[The] same sense of liberation I had felt reading The Screwtape Letters I felt again and again as I worked my way through Anthony Esolen’s Sex and the Unreal City: The Demolition of the Western Mind. With equal doses of logic and wit, Dr. Esolen, a literature professor, translator, and poet who holds the position of writer in residence at Magdalen College of the Liberal Arts in New Hampshire, skewers modern and postmodern pretensions, showing them to be based, not on reason or logic or even common sense, but on lies, delusions, and an embrace of unreality.
Secular liberal political and educational leaders do not acquire their power by proving their points logically. Rather, like advertisers, they gain and hold power “by keeping people in a continual state of fear, hatred, resentment, or vindictiveness” (19). They invite us to join them in their delusions and to live in the Unreal City that they have built. And they do this, in great part, by forcing reality to bend to their manipulation of language.
How are they able to accomplish this? Because they know that we “want to believe that our words can alter reality: we want to believe that we can, by linguistic magic, negate the Word through whom all things were made, and the things themselves” (40). By alluding to the Prologue of John’s Gospel (1:1-18), Dr. Esolen makes clear that their attack on the real meaning of words is also, and ultimately, an attack on that God who is the Logos: a Greek word that not only means “word,” but “logic” and “reason” as well.
“Adam names the beasts and in naming them seeks to dis-cover, to un-veil, some real feature of their being” (53). Not so the radical architects and even more radical heirs of the sexual revolution. The transgender movement, Dr. Esolen explains, “depends for its existence upon the supposition that realities depend upon words, so that whoever controls the language controls the universe. It is as if we could say ‘same-sex marriage’, and hey presto, there would be such a thing, or as if a man could declare himself to be a woman, and so it is” (54). This is not the true magic of the Incarnation (the Word made flesh), but the deceptive voodoo of secular shamans who would vivisect rationality itself.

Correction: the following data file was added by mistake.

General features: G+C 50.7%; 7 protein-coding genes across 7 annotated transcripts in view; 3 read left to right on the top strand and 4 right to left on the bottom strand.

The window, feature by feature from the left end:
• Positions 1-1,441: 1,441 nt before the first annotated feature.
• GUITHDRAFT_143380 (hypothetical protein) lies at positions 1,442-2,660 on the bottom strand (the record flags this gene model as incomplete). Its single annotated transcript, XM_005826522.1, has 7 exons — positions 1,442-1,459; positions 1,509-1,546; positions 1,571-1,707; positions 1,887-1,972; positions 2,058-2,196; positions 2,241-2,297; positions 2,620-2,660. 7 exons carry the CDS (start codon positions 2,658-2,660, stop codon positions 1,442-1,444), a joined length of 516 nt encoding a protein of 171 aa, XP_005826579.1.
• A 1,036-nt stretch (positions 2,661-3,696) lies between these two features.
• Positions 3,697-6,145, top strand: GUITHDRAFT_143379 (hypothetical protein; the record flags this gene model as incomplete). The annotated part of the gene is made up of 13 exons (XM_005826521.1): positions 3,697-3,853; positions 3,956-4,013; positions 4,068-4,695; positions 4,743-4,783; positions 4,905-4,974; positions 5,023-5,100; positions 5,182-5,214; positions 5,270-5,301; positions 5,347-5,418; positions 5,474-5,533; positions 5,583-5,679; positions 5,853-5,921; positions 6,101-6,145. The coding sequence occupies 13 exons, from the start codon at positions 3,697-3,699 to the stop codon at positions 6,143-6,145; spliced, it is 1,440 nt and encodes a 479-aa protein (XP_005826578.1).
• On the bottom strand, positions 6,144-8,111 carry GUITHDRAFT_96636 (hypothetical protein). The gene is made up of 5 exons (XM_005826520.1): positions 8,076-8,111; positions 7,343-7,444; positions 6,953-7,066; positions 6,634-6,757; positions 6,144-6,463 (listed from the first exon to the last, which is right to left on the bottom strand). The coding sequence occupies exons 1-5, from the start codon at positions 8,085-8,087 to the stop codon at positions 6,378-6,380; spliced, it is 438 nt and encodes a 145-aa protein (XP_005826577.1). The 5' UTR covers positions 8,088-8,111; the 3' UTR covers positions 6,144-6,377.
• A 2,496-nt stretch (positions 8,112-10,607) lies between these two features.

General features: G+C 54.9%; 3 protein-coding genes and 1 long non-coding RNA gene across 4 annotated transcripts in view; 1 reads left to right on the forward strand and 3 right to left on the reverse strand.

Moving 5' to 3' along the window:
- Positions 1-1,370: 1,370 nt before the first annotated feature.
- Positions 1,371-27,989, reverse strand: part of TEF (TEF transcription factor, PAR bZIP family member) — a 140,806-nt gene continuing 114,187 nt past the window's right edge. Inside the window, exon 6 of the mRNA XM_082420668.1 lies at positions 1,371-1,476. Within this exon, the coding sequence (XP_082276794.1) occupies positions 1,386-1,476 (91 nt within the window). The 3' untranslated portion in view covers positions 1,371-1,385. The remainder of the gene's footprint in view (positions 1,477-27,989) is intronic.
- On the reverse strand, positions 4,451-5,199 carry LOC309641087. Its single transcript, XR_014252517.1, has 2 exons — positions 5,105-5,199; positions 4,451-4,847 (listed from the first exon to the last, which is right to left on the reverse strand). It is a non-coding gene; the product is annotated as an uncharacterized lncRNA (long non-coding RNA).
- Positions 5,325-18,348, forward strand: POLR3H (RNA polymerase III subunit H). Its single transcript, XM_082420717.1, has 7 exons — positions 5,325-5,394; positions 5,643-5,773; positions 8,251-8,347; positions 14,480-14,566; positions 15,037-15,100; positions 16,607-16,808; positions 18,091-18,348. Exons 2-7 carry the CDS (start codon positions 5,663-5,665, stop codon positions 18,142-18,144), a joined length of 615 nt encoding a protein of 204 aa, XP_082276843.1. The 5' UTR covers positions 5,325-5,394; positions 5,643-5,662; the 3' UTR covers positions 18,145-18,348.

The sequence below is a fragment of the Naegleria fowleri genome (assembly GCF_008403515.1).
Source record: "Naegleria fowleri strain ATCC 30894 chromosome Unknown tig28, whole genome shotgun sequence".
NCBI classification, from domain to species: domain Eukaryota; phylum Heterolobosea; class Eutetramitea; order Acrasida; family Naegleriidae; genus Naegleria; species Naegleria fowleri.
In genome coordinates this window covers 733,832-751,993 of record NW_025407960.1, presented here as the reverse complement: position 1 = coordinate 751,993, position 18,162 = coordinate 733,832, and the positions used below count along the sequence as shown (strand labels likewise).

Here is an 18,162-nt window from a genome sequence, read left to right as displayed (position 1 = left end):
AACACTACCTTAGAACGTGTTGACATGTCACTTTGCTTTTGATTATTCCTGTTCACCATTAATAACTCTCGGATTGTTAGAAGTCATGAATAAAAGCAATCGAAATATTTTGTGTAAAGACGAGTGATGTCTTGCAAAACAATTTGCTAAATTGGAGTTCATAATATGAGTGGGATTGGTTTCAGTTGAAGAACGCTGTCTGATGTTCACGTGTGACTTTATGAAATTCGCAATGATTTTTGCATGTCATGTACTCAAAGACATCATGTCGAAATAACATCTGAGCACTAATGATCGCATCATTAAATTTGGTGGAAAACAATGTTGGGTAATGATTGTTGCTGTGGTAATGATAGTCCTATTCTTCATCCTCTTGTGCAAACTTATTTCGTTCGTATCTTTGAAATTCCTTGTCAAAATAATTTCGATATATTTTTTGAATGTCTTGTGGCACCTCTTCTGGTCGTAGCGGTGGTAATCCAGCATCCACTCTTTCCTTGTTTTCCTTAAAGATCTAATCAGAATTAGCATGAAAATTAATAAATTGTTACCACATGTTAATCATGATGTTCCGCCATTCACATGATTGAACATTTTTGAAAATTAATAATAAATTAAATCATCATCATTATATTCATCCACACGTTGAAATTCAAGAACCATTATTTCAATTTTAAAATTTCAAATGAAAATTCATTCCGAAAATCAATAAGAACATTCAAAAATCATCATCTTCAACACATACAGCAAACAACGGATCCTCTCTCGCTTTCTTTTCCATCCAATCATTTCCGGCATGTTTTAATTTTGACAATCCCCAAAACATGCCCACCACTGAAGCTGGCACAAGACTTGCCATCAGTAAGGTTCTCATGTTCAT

Although I am an evangelical, most of my favorite conservative cultural critics (Joseph Pearce, Peter Kreeft, Thomas Howard, Holly Ordway, Dwight Longenecker, and the late Richard John Neuhaus, not to mention Chesterton and Cardinal Newman), are Catholic converts. As a cradle Catholic, Dr. Esolen brings with him a deep sense of the rootedness of the Catholic tradition and how vital communities are to the proper formation and expression of our humanity. The importance of that rootedness reverberates through every page of Sex and the Unreal City.
Only someone with Dr. Esolen’s firm faith in and experience of our essentially communal humanity—which he positions between the radical individualism of the extreme right and the anti-humanistic collectivism of the left—could offer the following much needed critique and deflation of the fashionable political philosopher John Rawls.
He asks us—nay, he demands it of us, under pain of banishment from civic discourse—that we pretend that we are not sons and daughters, fathers and mothers, husbands and wives, neighbors and members of a community, in this place and not another, worshiping God in this church and in these ways, and devoted to a certain vision of the good, a vision that we do not deduce from abstract principles but either see intuitively or experience in the blood. He requires us, in short, not to be human at all, and only then, or only insofar as we can adopt the pose of the bloodless and desiccated, may we come together to form a contract, a profoundly antisocial contract, dictating civil rights, punishments, rewards, and so forth. (118)
The insights in this paragraph alone make Dr. Esolen’s book worth reading, but he carries his dismantling of the Unreal City even further, to offer both a spiritual analysis and a spiritual solution. Materialism, he argues, is a bankrupt worldview that kills wonder, gratitude, and friendship, reducing man to a handful of mud that can be shaped and reshaped at will by the autonomous individual or the amorphous state. The materialist may claim to be guided by goodness or justice or duty, but his system cannot provide a foundation for any of those things.